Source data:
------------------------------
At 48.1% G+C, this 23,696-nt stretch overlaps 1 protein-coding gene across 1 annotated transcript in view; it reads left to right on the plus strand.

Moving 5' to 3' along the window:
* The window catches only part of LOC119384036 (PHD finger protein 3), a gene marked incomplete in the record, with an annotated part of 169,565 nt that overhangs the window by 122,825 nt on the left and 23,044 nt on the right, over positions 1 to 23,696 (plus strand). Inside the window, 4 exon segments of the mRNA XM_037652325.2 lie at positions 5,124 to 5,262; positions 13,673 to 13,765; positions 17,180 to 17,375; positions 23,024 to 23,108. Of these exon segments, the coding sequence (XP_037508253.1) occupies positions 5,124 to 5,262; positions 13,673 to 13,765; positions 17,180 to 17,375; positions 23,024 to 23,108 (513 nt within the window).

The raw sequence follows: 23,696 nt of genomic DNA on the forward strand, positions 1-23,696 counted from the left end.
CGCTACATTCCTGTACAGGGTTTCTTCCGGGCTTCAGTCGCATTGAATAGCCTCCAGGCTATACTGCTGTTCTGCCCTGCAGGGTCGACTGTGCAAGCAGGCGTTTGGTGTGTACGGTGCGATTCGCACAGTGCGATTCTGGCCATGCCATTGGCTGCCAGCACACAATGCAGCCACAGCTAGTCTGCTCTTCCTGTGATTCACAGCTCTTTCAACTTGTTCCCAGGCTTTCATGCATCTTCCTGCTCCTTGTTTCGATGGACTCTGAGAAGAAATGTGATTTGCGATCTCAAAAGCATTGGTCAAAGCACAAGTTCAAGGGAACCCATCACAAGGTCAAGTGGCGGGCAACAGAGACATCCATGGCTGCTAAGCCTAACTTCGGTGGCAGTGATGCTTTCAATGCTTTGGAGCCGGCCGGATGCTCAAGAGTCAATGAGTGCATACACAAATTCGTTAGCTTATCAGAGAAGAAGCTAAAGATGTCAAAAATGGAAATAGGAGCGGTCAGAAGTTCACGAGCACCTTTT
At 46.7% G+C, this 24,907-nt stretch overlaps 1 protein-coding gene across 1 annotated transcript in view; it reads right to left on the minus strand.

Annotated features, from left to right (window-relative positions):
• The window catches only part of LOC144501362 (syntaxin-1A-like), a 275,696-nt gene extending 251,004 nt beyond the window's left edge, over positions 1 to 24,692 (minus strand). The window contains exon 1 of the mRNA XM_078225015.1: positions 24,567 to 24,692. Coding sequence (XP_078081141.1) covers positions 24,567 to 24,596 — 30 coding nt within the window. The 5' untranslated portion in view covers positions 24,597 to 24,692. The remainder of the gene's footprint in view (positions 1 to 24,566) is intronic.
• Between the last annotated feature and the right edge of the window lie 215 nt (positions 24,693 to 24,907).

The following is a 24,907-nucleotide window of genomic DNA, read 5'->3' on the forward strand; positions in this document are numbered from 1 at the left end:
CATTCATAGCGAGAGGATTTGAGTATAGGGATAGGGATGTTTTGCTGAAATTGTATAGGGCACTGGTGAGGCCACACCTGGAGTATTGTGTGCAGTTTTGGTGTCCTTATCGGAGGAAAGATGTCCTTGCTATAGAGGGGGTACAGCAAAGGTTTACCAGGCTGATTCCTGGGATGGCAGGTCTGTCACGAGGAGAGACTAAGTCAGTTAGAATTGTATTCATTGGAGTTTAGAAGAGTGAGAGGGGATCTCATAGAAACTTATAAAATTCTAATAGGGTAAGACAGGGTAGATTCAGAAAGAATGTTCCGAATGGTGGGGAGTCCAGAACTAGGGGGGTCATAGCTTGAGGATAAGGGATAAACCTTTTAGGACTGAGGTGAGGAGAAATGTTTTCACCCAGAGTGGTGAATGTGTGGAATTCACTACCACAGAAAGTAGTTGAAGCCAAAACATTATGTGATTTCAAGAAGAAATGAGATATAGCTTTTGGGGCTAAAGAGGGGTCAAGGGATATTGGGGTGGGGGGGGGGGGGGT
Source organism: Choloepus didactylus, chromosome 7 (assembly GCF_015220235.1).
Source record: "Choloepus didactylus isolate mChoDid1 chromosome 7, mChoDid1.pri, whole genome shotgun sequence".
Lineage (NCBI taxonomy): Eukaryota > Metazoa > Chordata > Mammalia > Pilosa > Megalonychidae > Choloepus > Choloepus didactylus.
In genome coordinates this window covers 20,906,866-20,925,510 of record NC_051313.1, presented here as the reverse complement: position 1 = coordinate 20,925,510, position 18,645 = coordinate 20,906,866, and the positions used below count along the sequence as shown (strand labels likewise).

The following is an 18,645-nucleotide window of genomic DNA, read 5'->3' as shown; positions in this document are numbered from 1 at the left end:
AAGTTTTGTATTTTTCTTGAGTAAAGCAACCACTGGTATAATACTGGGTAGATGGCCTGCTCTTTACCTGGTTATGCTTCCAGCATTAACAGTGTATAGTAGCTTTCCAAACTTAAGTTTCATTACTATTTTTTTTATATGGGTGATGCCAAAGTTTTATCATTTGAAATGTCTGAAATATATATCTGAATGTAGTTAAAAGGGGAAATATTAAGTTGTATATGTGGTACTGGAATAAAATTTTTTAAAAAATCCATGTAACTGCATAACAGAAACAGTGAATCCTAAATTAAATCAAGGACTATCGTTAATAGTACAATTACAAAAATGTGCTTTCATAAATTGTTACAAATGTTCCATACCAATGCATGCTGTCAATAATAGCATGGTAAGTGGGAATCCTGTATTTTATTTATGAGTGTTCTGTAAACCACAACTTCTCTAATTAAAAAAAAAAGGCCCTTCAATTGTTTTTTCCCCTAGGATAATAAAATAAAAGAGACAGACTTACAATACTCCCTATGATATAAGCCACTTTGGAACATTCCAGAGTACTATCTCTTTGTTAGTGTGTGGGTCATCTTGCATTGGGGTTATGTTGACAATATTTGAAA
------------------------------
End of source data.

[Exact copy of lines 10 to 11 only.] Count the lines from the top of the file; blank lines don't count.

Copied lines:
The following is a 24,907-nucleotide window of genomic DNA, read 5'->3' on the forward strand; positions in this document are numbered from 1 at the left end:
CATTCATAGCGAGAGGATTTGAGTATAGGGATAGGGATGTTTTGCTGAAATTGTATAGGGCACTGGTGAGGCCACACCTGGAGTATTGTGTGCAGTTTTGGTGTCCTTATCGGAGGAAAGATGTCCTTGCTATAGAGGGGGTACAGCAAAGGTTTACCAGGCTGATTCCTGGGATGGCAGGTCTGTCACGAGGAGAGACTAAGTCAGTTAGAATTGTATTCATTGGAGTTTAGAAGAGTGAGAGGGGATCTCATAGAAACTTATAAAATTCTAATAGGGTAAGACAGGGTAGATTCAGAAAGAATGTTCCGAATGGTGGGGAGTCCAGAACTAGGGGGGTCATAGCTTGAGGATAAGGGATAAACCTTTTAGGACTGAGGTGAGGAGAAATGTTTTCACCCAGAGTGGTGAATGTGTGGAATTCACTACCACAGAAAGTAGTTGAAGCCAAAACATTATGTGATTTCAAGAAGAAATGAGATATAGCTTTTGGGGCTAAAGAGGGGTCAAGGGATATTGGGGTGGGGGGGGGGGGGGT